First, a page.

Note from the Editor

Abbas Nasir

We are all aware of the statistics. Nearly 22.8 million children out of school in Pakistan. Juxtapose this figure with the fact that 35 per cent of the population of the country is between 0-14 years of age, and the magnitude of the issue smacks you in the face.

No matter how telling, statistics are cold. To many readers, they are no more than another set of numbers, regardless of the emergency these might be drawing attention to. When Alif Ailaan asked me to help shape an online platform with the elections in mind, we were in agreement that while macro-level issues of total spend on education, devolved now to the provinces under the 18th Amendment, and other measures will feature prominently in the manifestos of all the contesting parties, it was equally important to keep the voter and candidate engaged with problems at the constituency level: never lose sight of the human dimension.

Hence, Taleem Do! was born. Here we will strive to bring voices from the ground, of issues specific to a village or a suburb and try to get the constituency candidates to pledge their timed solutions if they get elected. Whether a student, a parent, a teacher or a concerned citizen, make your voices heard and count. We will also get educators, experts and public figures to share their personal experiences of education not just in Pakistan. There are many inspirational stories to be told.

Broken school walls, missing teachers, poor general infrastructure are definitely one side of the story. The other is the shine in the eyes of the students, mostly from small government schools, I was privileged enough to witness at the Faisalabad Science Fair. The confidence with which these students tackled and explained via their experiments and models complex scientific phenomena lifted my spirits as nothing else has in such a long, long time. I watched these incredible scenes through a mist in my own eyes.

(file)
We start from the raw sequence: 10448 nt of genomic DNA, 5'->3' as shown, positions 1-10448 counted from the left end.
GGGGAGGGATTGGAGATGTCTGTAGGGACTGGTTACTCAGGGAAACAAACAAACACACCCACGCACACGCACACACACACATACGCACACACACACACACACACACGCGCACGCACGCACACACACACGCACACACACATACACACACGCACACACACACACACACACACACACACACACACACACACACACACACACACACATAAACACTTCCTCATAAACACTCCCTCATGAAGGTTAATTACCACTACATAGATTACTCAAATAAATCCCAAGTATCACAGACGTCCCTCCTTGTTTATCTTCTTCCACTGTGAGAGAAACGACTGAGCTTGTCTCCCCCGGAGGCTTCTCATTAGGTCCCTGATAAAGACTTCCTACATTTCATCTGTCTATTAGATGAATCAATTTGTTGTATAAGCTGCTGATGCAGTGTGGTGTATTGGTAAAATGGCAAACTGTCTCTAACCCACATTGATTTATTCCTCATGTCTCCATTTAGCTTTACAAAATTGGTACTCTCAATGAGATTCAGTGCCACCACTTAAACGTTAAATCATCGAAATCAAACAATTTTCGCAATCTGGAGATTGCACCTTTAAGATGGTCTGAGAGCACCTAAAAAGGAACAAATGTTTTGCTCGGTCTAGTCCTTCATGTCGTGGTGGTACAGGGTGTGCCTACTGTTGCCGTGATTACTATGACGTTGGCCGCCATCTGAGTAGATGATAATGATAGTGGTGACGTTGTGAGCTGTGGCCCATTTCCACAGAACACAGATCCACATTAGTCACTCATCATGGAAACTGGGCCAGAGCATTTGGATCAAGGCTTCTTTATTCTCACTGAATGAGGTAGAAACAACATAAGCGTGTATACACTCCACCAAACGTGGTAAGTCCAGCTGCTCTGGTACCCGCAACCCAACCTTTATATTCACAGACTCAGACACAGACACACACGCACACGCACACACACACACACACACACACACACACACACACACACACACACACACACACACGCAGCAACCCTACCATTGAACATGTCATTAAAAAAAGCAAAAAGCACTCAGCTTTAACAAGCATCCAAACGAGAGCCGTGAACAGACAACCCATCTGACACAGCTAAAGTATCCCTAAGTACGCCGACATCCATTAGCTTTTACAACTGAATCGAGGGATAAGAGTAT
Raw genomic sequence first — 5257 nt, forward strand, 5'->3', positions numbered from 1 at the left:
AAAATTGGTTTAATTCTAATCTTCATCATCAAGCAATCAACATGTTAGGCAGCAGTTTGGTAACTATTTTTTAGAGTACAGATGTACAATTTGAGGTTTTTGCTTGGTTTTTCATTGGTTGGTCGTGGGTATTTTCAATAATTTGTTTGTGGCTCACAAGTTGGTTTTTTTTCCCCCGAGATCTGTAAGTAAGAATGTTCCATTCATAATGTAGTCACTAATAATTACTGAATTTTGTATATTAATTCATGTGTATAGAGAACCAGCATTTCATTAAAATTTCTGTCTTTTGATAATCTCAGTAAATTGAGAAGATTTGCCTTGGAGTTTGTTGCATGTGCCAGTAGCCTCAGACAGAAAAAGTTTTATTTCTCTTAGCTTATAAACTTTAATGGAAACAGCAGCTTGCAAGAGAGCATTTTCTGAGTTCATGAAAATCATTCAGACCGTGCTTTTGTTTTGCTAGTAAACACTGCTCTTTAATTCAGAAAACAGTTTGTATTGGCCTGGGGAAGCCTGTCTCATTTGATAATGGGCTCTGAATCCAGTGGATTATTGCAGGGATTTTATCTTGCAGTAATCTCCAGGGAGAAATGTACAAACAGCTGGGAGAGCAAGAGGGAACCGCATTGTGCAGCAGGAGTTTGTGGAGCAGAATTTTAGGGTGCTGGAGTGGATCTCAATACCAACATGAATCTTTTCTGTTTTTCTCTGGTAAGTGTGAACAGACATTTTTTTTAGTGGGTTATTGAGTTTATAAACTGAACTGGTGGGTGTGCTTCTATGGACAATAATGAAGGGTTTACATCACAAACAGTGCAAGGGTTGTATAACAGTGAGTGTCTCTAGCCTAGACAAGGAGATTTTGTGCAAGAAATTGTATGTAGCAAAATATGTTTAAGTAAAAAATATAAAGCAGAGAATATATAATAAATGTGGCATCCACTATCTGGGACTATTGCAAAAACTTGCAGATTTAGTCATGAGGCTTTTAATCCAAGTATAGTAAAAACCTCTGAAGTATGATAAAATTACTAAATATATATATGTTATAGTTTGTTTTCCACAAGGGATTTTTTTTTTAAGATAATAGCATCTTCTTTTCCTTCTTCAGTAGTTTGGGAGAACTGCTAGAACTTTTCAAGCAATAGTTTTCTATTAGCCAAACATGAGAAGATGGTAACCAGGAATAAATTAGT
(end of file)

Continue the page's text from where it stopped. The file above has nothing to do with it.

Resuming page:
Aisha Sarwari
Girls need pens more than they need rolling pins
There are only 36% schools for girls Pakistan-wide.

Please feel free to share your own experience or to tell a worthwhile real story that you know can inspire the next generation of our students. You are invited, implored, to take ownership of this multimedia platform if you wish to contribute to providing a level playing field, the opportunity of a quality education to all school-age children. Regardless of rich and poor, urban and rural, in the tribal or settled areas.

We aim to give the statistics a face and a name; we aim to give the poor infrastructure a concrete shape whether it is a missing boundary wall or a classroom ceiling plaster that is cracking and falling, we want to meet Rabia and Haniya who go through the whole school day without clean drinking water or a clean toilet. We´d like to hear from Hanif and Mukhtar about how far they have to walk in the 40C plus heat to get to school.

And finally the most important question: once the students brave whatever they do to finally get to school and reach their classroom, what is the quality of the education they get; whether the education they are given equips them to meet the challenges of the world that awaits beyond? How can we ensure that we are not letting down an entire generation by poor quality education? In my over three decades as a journalist, this must be the most worthwhile challenge I think I have taken up. But I also know I can´t make a difference alone. So, please, please pitch in.

Hopefully, over the coming weeks as the countdown to the elections gains momentum and the campaign gathers heat, education will remain at the centre of the voters´ concern. The voter must make their ballot choice conditional to Taleem Do! Tell your candidate NO education, NO vote. This is where our salvation lies.

 

Abbas Nasir

Editor

Rana Awais (PP-193) commits to Focus on Missing Facilities

Mian Irfan (PP-231) Commits to Provide Missing Facilities

Elsewhere on Taleem Do

Amjad Chauhdry

Teach children to think critically, not to rote learn

Education system is focused on making children rote learning

Nadia Bukhari

Pakistan’s Education Crisis

Salvaging the situation is not a one-organisation job

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